Europe close: Stocks slip after Italian government coalition collapses

20 August 2019

(Sharecast News) - Stocks on the Continent fell back as optimism over prospects for further policy easing was offset by the collapse of the governing coalition in Italy and ongoing worries around the US-China trade war.
Overnight, the People's Bank of China had set the reformed one-year loan prime rate at 4.25%, which was down from 4.31% for the previous LPR, with analysts confident that Beijing would succeed in stoking faster economic growth by guiding rates lower.

But analysts' ongoing caution was self evident, with Michael Hewson, chief market analyst at <em>CMC Markets</em> UK telling clients: "The recent stabilisation in equity markets owes more to a rebound in bond yields than to any optimism over a stabilisation in the US, China trade situation.

"It still remains highly unlikely that we will see a speedy resolution here and there remains a real risk that President Trump may turn his attention to the European Union given his remarks last week that the EU treats the US worse than China, when it comes to trade."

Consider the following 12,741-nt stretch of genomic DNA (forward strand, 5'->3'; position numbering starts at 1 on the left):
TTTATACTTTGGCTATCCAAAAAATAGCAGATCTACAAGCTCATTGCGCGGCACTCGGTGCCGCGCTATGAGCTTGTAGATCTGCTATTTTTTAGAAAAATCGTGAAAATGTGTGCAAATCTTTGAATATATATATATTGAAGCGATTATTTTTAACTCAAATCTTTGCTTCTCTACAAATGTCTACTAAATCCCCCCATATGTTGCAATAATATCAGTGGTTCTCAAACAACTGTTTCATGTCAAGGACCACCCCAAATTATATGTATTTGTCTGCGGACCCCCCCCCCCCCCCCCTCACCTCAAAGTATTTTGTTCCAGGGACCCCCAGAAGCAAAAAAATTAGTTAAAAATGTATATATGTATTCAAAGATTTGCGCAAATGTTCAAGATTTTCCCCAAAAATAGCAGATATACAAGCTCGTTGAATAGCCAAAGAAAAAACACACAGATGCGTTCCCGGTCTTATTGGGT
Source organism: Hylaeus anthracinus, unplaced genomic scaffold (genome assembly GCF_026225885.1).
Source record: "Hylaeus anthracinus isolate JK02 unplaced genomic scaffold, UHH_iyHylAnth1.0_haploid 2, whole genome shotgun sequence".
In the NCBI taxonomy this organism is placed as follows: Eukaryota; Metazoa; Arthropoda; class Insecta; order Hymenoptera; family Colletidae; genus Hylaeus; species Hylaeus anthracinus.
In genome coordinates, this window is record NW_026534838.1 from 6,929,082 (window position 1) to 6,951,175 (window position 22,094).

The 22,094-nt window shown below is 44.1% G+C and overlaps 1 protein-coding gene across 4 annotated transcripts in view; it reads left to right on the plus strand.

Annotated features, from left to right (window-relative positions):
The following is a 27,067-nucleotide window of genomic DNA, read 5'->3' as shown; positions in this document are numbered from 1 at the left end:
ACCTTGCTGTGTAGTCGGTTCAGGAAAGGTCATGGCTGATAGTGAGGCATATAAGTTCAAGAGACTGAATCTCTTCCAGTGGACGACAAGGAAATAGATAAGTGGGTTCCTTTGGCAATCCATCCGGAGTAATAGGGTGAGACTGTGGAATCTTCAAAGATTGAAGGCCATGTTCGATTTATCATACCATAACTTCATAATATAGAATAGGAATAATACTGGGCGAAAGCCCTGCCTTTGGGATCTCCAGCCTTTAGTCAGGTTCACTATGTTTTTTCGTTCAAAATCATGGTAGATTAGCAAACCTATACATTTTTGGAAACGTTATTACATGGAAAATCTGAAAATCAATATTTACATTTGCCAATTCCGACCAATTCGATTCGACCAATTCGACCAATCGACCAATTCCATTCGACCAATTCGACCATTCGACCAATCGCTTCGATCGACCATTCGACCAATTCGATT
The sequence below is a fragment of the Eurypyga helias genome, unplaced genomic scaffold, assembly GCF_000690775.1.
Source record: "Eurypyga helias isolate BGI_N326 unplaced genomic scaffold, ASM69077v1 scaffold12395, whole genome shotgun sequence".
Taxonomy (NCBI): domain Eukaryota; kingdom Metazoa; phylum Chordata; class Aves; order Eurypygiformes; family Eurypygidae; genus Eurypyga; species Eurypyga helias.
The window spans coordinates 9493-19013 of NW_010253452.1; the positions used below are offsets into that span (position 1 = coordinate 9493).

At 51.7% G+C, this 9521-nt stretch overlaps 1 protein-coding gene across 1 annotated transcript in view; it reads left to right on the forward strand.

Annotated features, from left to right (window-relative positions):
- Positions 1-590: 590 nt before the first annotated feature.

As of 1218 BST, the benchmark Stoxx 600 was drifting lower by 0.05% to 373.58, alongside a dip of 0.10% for the German Dax to 11,704.71, while the FTSE Mibtel was down by 0.82% to 20,547.05.

Against that backdrop, come Tuesday afternoon, Italian Prime Minister, Giuseppe Conte, resigned, a decision that could lead to fresh elections being called.

Another possibility was that after Conte stepped down, Italian President Sergio Mattarella might allow time for Italian political parties to try and craft a new governing coalition.

On that note, citing political sources, Reuters reported that the opposition Democratic party had "good" initial contacts with the ruling Five Star movement regarding a possible tie-up.

There was little in terms of fresh economic data for investors to chew on.

According to Germany's Ministry of Finance, the year-on-year rate of increase in wholesale prices in the Eurozone's largest economy slowed from a 1.2% pace in June to 1.1% for July, which was slightly ahead of the 1.0% pace projected by analysts.

At the wider euro area level meanwhile, Eurostat reported that construction output was unchanged in June when compared to the month before.

Shares of Bayer were a tad lower even after the chemicals giant announced a deal to sell its animal health unit to America's Elanco for $7.6bn.

Astra Zeneca on the other hand was moving higher after disclosing that its anti-diabetes drug Farxiga had met the company's main goal in a study on the treatment of patients with heart failure.